What is a Cystoscopy?
A cystoscopy is a procedure that can either be performed in the office or as part of another surgical procedure. This allows Dr. Hardy to look inside the lower urinary tract and collect a urine sample from the bladder. This procedure uses a cystoscope which is an optic instrument with lenses and a light on its tip.
Why would I need this procedure?
There are several reasons that Dr. Hardy would like to perform this procedure and they are:
- Blood in the urine (hematuria)
- Inability to control urination (incontinence)
- Urinary tract infections
- Congenital abnormalities of the urinary tract
- Tumors of the bladder
- Bladder or kidney stones
- Tightening of the urethra or the ureters
- Checking to make sure no damage was done to the bladder or ureters after performing abdominal surgery
What can I expect during the procedure?
If performed in the office, the patient should empty her bladder before the procedure so that the urine remaining in the bladder can be measured. Otherwise, the procedure will be performed at the end of a prior surgical procedure.
A local anesthetic is usually administered to the urethra. The cystoscope is lubricated and inserted through the urethra into the bladder. Samples may be taken. Fluid may be pumped through the cystoscope to inflate the bladder, which allows Dr. Hardy to see the entire bladder wall. The cystoscope is removed and the procedure should only take about 20 to 30 minutes.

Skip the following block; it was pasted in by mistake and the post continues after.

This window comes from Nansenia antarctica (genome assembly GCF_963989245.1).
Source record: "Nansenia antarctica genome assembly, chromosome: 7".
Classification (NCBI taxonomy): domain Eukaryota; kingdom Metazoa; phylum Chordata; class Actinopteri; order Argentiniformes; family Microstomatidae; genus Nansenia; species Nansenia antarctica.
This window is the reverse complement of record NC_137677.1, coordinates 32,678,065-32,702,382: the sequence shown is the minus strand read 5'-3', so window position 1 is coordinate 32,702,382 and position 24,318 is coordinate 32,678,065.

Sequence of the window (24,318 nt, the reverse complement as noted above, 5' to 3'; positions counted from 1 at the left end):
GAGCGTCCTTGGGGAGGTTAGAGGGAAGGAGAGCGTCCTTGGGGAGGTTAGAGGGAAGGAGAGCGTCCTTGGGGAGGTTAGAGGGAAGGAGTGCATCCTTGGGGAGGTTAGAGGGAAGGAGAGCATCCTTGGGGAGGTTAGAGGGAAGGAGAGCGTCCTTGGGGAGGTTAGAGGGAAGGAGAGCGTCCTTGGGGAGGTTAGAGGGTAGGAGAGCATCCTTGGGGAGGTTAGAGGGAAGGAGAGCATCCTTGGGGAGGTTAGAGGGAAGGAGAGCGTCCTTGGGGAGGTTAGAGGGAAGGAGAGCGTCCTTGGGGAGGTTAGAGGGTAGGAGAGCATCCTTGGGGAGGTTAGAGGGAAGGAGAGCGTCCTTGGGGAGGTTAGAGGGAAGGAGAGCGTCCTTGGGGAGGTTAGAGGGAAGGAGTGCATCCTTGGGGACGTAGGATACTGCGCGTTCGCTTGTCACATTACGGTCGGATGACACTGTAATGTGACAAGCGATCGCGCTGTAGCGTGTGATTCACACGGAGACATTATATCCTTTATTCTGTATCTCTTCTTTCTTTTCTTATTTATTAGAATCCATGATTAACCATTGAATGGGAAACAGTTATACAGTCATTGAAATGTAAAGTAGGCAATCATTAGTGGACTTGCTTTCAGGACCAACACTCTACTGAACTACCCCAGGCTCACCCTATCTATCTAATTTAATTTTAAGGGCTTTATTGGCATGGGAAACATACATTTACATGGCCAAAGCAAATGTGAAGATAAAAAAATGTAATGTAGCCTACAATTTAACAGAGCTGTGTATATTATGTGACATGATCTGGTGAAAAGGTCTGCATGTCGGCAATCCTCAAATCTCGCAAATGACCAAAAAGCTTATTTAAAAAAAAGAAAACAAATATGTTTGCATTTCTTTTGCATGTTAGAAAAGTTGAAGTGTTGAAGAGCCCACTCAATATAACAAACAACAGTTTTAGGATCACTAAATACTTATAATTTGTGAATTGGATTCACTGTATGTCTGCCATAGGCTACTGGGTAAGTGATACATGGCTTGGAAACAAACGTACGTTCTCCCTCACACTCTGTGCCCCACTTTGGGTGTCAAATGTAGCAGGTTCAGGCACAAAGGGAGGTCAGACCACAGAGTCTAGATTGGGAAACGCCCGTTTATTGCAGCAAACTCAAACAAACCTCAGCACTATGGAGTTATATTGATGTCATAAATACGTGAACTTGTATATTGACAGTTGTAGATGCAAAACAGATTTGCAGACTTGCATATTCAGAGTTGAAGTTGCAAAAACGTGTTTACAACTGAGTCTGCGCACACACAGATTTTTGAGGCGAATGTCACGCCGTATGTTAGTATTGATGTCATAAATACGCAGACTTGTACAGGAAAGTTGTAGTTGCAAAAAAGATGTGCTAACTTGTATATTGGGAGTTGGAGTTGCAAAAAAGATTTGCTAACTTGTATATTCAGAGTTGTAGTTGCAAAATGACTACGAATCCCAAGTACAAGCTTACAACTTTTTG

What can I expect after the procedure?
You may notice a small amount of blood in your urine following the exam; this should last no more than 24 hours. You will be given a medication that will numb the urethra and take away any burning you may experience. This medication will also cause your urine to turn orange. You will be given an antibiotic to prevent a urinary tract infection from occurring. No special diet is required. You should avoid vigorous exercise for 2 weeks after the procedure. You may resume sexual relations after you have come to the office for your follow up appointment.
What complications could occur?
Some possible complications that may occur are:
- Excessive bleeding
- Damage to the urethra
- Perforation of the bladder
- Urinary tract infection
When should I call the office?
You should call the office if:
- You experience pain, swelling, redness, drainage or bleeding from the urethra
- You develop signs of infection, including headache, muscle aches, dizziness or a general ill feeling and fever
- You experience nausea and vomiting
- You have painful or difficult urination
- Your urine turns a bright or dark red color
- New, unexplained symptoms develop. Drugs used in treatment may produce side effects.